Special to The NEWS
Sherwood Moore volunteered in Ontario for many years, but when he moved to the Parksville Qualicum Beach area in 1991, something changed.
“I liked volunteering better when I got here, I really did,” he said. “There’s a big difference between what SOS does and how they treat their volunteers and almost any other organization I’ve ever been involved with.”
Moore has been volunteering at the Society of Organized Services (SOS) for 24 years. He volunteered for the Income Tax program for 18 years and he’s been a driver for the Meals on Wheels program and the Medical Appointment Transportation Service.
He said he’s met many wonderful people through volunteering, and he loves the fact that the volunteer work he does, as well as all the donations that go to the SOS Thrift Shop, help make programs and services possible in this community.
April 10-16 marks National Volunteer Week, meant to honour people like Moore across the country.
Canada currently has 12.7 million volunteers, according to Volunteer Canada. SOS is a volunteer-run organization with more than 350 active volunteers; each one helps keep more than 30 local programs and services running smoothly.
A report from Statistics Canada released in 2015 called Spotlight on Canadians: Results from the General Social Survey stated that volunteerism contributes to social cohesion, or sense of community, by bringing together people from all walks of life to work on a common project or objective. The report also states that volunteering can benefit volunteers by acquiring skills and knowledge, as well as knowledge of current social or political issues.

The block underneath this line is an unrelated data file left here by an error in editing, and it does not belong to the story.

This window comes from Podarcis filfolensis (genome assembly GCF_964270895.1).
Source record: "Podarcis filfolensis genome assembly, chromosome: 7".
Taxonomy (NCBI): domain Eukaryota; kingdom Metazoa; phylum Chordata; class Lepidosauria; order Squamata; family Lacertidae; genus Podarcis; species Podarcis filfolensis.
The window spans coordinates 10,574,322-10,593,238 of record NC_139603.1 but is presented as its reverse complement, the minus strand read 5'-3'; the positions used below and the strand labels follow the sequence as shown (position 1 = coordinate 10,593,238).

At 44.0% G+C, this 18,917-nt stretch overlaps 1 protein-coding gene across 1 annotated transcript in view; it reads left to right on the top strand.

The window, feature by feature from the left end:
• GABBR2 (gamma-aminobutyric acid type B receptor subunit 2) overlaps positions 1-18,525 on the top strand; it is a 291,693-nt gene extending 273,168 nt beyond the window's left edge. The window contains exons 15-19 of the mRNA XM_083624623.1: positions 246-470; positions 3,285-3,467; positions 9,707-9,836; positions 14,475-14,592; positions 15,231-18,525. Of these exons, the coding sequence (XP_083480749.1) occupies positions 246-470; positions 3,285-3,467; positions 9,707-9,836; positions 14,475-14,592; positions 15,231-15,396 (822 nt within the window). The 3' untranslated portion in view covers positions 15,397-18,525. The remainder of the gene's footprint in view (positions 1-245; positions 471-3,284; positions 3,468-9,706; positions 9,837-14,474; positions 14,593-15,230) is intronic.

It adds that research has shown that volunteering and giving can contribute to the improved well-being and health of volunteers and donors.
Twenty-two-year-old Stephanie Reid began volunteering at SOS in the Child, Youth & Family Centre in Parksville earlier this year to gain relevant experience and knowledge, and see if her plan to get post-secondary education in child and youth care was the right choice.
She said her time spent in the School Nite Out program has been really fun and she enjoys being a mentor for youth, in grades 7 through 9.
“I used the experience to help inspire me and to confirm what I wanted to do. Now I’ve been accepted into a (child and youth care) program.”
Reid has been fond of SOS since she attended the SOS Girl Talk program when she was 10, where she met her best friend.
Erin Holmes was working as a tutor at SOS when she got an email that SOS was looking for volunteers in the Thrift Shop.
Four years later she still volunteers tagging clothes in the Thrift Shop, as well as doing alterations for the Gradwear program.
“The thing that I love about volunteering at SOS is there’s no government or corporate interference, whatever SOS feels is the right thing to do, that’s what they do,” she said.
Holmes said she volunteers Saturday mornings at the Thrift Shop, and looks forward to her shift every week. The volunteers chat and laugh throughout their shifts, she said, and during their coffee breaks, they solve the world’s problems.
“There will be one topic of the day that will get us in deep and heavy conversation and it might be something about policing or something the government is doing, any topic that is noteworthy in the paper, we’re on it and chatting about it,” she laughed.
For more information about volunteering at SOS visit www.sosd69.com or call 250-248-2093. Follow SOS on Facebook at www.facebook.com/sosd69.
— Lissa Alexander is the marketing co-ordinator at SOS. E-mail: email@example.com.